In a significant development, the WHO Global Tuberculosis Programme has included an Indian molecular assay as an initial test for detecting the disease and for identifying resistant strains of the TB bacteria.
The assay named TrueNet has been included in the rapid communication document on Molecular Assays released by WHO’s Global TB Programme. It is a new molecular test that diagnosed TB as well as tests for resistance to the drug rifampicin in about 90 minutes.
The development is the fruition of efforts on the part of the Indian Council of Medical Research (ICMR) to promote indigenous technologies for the diagnosis of TB and multi-drug and extensively drug-resistant TB (MDR/ XDR TB).
A team of experts reviewed various technologies developed by Indian scientists and companies for the detection of MDR/XDR TB, with support from the Department of Health Research in Union Ministry of Health and Family Welfare and Department of Biotechnology in Union Ministry of Science and Technology. The expert shortlisted the most promising kits and conducted double-blind validation in comparison to standard tests at four national reference laboratories of the country.
After a rigorous review and a series of validation and subsequent feasibility studies and continuous follow-up, the TrueNat assay was found to be on par with internationally recognized molecular assay Gene Xpert in terms of sensitivity and specificity and detection of rifampicin resistance. Subsequently, the National TB Elimination Programme took it up, after recommendations from ICMR.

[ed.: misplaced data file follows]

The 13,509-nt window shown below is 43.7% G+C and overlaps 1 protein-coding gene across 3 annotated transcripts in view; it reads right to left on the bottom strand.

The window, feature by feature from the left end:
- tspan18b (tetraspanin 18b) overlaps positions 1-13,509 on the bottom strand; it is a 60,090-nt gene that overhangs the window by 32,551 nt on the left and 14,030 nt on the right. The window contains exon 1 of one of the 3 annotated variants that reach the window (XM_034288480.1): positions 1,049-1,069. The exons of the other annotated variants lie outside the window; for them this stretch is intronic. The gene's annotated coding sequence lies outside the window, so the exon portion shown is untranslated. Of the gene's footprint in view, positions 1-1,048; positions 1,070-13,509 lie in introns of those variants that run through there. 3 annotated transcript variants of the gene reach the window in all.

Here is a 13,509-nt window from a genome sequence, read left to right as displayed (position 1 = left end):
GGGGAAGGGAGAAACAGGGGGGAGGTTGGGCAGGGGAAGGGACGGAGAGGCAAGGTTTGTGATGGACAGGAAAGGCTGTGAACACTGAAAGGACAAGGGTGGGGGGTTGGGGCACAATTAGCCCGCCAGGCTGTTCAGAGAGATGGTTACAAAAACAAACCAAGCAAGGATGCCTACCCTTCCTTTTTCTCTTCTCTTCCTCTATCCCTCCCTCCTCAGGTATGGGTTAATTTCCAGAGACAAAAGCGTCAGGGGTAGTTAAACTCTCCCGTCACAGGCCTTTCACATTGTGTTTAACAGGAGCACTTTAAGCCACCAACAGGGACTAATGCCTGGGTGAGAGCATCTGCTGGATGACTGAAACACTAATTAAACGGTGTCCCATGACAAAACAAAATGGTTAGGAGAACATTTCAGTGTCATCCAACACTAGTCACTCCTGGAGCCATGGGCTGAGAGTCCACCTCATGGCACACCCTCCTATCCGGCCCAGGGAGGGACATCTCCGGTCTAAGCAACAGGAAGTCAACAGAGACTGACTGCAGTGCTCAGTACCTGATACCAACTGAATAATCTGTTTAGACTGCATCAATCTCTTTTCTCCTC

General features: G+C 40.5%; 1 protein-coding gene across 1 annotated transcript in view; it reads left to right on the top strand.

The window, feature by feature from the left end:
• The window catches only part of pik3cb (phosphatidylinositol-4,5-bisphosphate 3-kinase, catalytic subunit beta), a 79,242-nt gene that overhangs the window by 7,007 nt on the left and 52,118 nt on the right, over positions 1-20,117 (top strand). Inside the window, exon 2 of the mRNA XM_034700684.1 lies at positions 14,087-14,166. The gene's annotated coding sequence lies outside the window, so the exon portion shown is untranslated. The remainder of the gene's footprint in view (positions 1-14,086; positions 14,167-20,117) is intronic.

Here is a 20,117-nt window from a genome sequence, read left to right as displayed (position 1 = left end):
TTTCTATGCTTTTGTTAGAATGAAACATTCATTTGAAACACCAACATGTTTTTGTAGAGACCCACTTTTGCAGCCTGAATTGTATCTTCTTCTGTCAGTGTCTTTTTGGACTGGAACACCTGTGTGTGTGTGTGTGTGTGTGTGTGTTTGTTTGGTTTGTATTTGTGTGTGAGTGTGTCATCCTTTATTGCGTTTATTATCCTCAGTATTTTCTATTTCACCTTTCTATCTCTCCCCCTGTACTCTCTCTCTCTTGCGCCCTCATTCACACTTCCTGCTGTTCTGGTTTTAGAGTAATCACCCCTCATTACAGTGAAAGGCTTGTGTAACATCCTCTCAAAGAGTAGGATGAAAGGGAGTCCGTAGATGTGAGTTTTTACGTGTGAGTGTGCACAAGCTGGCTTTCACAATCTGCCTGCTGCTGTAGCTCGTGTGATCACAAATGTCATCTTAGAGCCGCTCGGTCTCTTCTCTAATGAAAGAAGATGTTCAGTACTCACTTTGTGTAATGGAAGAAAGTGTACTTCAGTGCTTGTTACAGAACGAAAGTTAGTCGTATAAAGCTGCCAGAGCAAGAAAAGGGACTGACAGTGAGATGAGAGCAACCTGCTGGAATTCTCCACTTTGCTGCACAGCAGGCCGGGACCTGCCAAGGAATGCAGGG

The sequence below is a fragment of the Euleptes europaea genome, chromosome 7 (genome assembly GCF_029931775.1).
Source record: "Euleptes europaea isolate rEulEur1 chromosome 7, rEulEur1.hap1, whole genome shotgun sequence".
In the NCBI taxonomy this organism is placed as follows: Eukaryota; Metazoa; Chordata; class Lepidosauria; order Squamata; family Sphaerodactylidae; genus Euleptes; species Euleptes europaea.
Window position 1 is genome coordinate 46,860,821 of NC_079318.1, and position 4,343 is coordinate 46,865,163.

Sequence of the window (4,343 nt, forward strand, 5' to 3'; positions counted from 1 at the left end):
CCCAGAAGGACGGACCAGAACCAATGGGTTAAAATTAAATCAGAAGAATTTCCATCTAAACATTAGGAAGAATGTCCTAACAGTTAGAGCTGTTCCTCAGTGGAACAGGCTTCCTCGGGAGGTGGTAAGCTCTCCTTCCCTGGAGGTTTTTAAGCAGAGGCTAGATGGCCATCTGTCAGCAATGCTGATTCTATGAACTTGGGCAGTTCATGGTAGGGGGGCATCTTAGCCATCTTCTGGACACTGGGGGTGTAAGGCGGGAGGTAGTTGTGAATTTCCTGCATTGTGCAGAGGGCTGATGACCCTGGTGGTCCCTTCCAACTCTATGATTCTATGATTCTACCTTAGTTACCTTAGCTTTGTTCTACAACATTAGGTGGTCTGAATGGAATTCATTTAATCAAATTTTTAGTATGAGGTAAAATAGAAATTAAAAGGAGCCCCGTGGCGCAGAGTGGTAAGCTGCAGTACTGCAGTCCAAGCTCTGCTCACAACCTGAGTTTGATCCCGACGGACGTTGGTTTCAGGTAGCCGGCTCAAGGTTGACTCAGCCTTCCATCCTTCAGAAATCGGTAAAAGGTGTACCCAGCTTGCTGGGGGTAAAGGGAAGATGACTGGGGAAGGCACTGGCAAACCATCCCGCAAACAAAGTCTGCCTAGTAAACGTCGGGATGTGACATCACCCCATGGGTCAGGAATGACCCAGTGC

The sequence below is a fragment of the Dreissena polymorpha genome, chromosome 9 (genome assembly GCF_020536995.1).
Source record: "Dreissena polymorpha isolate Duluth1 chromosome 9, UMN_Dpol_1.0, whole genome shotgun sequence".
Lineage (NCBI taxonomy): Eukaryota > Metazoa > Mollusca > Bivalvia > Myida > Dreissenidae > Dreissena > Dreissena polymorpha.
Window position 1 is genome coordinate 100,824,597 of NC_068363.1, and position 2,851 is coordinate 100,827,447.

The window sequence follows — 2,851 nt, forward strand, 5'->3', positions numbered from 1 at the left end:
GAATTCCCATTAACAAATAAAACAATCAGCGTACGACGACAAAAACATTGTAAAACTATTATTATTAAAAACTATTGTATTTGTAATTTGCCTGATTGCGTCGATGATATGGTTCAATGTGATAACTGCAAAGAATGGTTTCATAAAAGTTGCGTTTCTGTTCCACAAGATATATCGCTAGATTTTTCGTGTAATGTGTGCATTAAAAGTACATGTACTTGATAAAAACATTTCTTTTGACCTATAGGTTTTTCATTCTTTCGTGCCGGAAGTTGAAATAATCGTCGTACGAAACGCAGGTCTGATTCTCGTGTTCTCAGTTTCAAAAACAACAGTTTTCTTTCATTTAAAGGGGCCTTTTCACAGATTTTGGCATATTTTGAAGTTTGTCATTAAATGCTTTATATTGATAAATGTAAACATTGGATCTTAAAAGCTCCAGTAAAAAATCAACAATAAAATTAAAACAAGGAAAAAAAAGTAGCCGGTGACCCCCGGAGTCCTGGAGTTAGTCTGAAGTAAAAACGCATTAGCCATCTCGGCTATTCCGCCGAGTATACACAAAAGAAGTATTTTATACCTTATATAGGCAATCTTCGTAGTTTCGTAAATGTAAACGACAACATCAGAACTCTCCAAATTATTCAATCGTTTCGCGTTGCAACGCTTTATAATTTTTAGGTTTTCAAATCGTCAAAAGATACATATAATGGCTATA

In another significant effort, as part of the WHO pre-qualification process, a multi-central, prospective field evaluation study was conducted in four countries – India, Ethiopia, Peru, and Papua-New Guinea. It was coordinated by the Foundation for Innovative New Diagnostics (FIND), a global non-profit organization driving innovation in the development and delivery of diagnostics to combat major diseases affecting the world’s poorest population. ICMR funded the Indian centers of the study.
Based on the interim analysis of the data, WHO included TrueNat as a test to diagnose TB, replacing sputum smear microscopy, and to sequentially detect rifampicin resistance. The study has completed enrolment at all sites, and the final analysis would be undertaken soon.
Announcing the development, a press release from the Indian Council of Medical Research said that the TrueNat assay kit is highly cost-effective as compared to the globally accepted GeneXpert test and can be used in peripheral centers without an air-conditioned laboratory. It also runs on battery, which can be solar-powered.
Secretary, Department of Health Research and Director General, Indian Council of Medical Research, Dr. Balram Bhargava, said, “Endorsement of TrueNat by WHO would enable other low and middle-income countries to procure it for TB and Rifampicin resistance thus supporting TB elimination in developing countries”.